Your Guide To Tabletop Roleplaying Etiquette

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We’ve talked a bit about different types of players in my previous articles, The Ten Types Of Perfect TTRPG Players and The Ten Types Of Problem TTRPG Players. But what about the actual etiquette of a tabletop roleplaying game? The same basic principals of common courtesy apply when you sit down to the table. However, because it is “just a game”, social niceties sometimes fall by the wayside. These are my thoughts on how to be the most polite player you can be!

Commit To Your Commitment

Joining a tabletop group is the same as any other social commitment. When you tell a group you are attending, you should follow through. Not only is everyone expecting you, but the game master’s story likely has been planned around your presence. The occasional absence is completely understandable. However, repeated absences and last minute cancellations are completely disruptive to the narrative.

Show Up On Time And Be Prepared

Nothing gets things off to a bad start like a perpetually late player! You should endeavor to be punctual and prepared. Arriving ready to play shows that you are excited to be there and that you respect the other members of your group’s time. You’re not expected to be perfect, but a little planning and effort can go a long way.

Be Engaged And Participate

As a game master, nothing makes me happier than when I see my players enjoying our game. Players who invest their time and attention really show that they are having a good time. Try to avoid distractions and focus as best you can on the game. By participating and contributing to the story, you influence the narrative and are fully engaging in the tabletop experience. You love to see it!

Don’t Be An Asshole

This is pretty self explanatory. Make sure that the only drama you are creating at the table is in game. Just use common courtesy and treat others with respect. This also extends to setting and following safety limits with your group. Never trigger other players or purposefully push their established boundaries. Tabletop games should be a fun and safe space.

Follow House Rules

Every group is different and has their own way of doing things. Some people like to play with modifications to specific rules. Other groups require you to use special hand signals when speaking out of character so as to not break immersion. Some have a designated mid-session break to maximize their time at the table. Whatever the house rule, once you learn it, try to remember to apply it to your gameplay.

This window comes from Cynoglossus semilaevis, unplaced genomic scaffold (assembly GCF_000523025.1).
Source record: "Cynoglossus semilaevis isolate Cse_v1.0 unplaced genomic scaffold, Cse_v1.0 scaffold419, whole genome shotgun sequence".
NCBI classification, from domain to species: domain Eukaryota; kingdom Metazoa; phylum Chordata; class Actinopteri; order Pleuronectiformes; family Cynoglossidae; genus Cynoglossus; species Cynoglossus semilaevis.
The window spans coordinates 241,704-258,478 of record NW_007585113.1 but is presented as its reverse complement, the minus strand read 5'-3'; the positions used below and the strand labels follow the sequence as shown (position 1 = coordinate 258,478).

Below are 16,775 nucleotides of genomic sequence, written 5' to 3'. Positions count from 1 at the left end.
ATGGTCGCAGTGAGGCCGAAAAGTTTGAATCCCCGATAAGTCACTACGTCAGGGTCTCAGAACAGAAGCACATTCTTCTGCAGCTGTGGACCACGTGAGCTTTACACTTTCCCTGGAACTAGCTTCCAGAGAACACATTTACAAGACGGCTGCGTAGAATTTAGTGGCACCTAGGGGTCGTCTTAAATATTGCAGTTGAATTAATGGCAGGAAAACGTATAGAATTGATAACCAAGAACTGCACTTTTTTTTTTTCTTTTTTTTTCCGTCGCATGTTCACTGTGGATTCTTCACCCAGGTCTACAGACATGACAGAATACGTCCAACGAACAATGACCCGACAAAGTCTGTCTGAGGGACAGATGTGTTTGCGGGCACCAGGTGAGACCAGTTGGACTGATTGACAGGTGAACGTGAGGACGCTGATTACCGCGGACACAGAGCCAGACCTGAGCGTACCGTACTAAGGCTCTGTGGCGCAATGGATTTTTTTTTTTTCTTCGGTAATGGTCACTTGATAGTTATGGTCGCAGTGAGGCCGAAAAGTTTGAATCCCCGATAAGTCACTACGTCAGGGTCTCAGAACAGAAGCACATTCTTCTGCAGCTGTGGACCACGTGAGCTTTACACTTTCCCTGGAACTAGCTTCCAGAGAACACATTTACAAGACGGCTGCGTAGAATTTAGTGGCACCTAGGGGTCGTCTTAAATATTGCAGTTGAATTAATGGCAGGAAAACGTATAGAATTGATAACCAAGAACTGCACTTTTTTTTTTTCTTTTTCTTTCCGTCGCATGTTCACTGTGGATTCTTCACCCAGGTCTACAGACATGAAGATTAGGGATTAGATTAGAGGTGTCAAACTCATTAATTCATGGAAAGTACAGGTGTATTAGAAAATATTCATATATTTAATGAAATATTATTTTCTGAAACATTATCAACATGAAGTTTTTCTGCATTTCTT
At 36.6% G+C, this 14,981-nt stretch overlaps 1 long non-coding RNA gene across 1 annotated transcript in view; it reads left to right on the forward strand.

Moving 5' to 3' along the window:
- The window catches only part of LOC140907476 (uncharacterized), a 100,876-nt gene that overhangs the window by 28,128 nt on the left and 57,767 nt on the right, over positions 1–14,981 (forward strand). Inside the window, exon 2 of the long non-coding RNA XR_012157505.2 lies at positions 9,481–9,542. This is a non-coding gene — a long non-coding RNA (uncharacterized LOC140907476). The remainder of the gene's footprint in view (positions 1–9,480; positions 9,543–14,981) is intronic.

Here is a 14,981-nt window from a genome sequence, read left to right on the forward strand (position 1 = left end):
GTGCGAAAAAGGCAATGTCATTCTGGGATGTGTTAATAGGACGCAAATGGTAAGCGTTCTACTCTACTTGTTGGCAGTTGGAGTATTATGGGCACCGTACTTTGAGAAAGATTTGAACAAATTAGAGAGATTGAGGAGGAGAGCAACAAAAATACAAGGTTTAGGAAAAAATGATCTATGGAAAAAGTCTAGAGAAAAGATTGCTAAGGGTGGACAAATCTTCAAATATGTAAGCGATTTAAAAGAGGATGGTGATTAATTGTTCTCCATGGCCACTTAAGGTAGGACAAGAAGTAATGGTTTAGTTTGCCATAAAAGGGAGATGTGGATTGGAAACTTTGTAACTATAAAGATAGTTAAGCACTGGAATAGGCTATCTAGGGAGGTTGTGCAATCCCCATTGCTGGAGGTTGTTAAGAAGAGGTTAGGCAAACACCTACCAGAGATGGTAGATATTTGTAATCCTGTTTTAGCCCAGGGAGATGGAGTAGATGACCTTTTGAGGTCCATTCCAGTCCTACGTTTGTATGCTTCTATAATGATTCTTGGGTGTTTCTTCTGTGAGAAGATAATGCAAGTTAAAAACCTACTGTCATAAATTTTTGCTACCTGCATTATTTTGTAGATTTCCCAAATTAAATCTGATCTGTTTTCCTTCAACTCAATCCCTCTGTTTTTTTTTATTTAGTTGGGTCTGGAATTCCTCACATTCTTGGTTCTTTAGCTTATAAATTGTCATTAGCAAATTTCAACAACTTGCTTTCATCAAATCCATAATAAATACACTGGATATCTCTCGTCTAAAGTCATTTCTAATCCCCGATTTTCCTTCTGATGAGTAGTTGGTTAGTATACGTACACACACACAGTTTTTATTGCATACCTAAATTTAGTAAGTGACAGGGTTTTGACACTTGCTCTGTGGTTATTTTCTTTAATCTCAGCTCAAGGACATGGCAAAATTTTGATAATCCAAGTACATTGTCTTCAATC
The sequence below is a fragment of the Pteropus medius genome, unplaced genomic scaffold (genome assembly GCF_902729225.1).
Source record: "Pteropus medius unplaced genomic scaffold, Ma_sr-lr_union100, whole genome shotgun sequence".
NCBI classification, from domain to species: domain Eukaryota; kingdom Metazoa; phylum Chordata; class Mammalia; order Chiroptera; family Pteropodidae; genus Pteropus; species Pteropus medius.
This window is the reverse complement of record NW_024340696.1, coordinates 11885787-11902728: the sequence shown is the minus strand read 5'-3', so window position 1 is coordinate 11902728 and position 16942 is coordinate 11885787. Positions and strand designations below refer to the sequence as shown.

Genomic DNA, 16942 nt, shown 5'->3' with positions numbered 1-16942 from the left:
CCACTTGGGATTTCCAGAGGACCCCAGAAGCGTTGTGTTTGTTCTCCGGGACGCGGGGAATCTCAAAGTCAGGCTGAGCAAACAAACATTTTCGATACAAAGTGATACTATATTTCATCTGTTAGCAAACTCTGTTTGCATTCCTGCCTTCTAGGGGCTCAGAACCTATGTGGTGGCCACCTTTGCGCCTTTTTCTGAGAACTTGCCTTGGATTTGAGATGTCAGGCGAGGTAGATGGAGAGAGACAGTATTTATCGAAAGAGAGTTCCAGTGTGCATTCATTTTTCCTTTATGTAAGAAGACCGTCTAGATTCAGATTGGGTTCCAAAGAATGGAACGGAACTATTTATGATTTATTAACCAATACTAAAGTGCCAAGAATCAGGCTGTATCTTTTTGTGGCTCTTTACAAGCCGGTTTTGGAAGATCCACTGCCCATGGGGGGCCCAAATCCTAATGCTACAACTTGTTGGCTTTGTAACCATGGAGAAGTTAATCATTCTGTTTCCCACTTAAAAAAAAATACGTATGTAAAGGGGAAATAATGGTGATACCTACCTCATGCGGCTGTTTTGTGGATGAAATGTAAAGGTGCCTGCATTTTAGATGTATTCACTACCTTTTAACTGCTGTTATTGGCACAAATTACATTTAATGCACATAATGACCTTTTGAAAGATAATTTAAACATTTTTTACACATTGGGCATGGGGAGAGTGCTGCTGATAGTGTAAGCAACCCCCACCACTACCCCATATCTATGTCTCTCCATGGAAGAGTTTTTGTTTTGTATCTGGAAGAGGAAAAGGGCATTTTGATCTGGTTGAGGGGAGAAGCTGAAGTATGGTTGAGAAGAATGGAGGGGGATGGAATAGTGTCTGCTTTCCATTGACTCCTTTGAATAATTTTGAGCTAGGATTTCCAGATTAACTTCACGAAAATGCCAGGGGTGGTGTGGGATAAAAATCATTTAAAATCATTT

Allow Every Player Their Chance To Shine

It’s important to allow people to step into the spotlight from time to time. Almost all TTRPGs are collaborative games and some people contribute more than others. If you are this type of player, that’s great! You are probably an asset to your group! Just remember to take a minute and assess a situation to see if a quieter member of your party might be better suited to handle it. You might get a great, unexpected moment!

Cut Your Game Master Some Slack

The GM is a player just like anyone else at the table. The difference is that while you are keeping track of one character, they are keeping track of an entire world! Bear this in mind when they make a mistake or you don’t agree with their ruling. If you can’t remember to be nice, maybe you’ll remember that they’re more or less in charge of your character’s fate!

Be Grateful, And Express That Gratitude

A lot goes into putting together a TTRPG session. Your game master lays careful plans and the other players set aside time to play. It’s not an “easy” hobby. Remember to be grateful to your group as you play. After the session, thank your GM for their hard work, tell them what you loved about the session, or congratulate a player on an excellent decision or performance!

Congratulations! You’ve just graduated Ghostlore’s school of tabletop roleplaying etiquette! Until next time, stay creepy and happy gaming.


Dan is a creator, game enthusiast, former goth, designer, nerd, blogger, and meme historian. He has always loved creating experiences through art, writing, design, and collaborative storytelling. His career is in the creative industry, specifically focusing on graphic design, marketing, and user experience.

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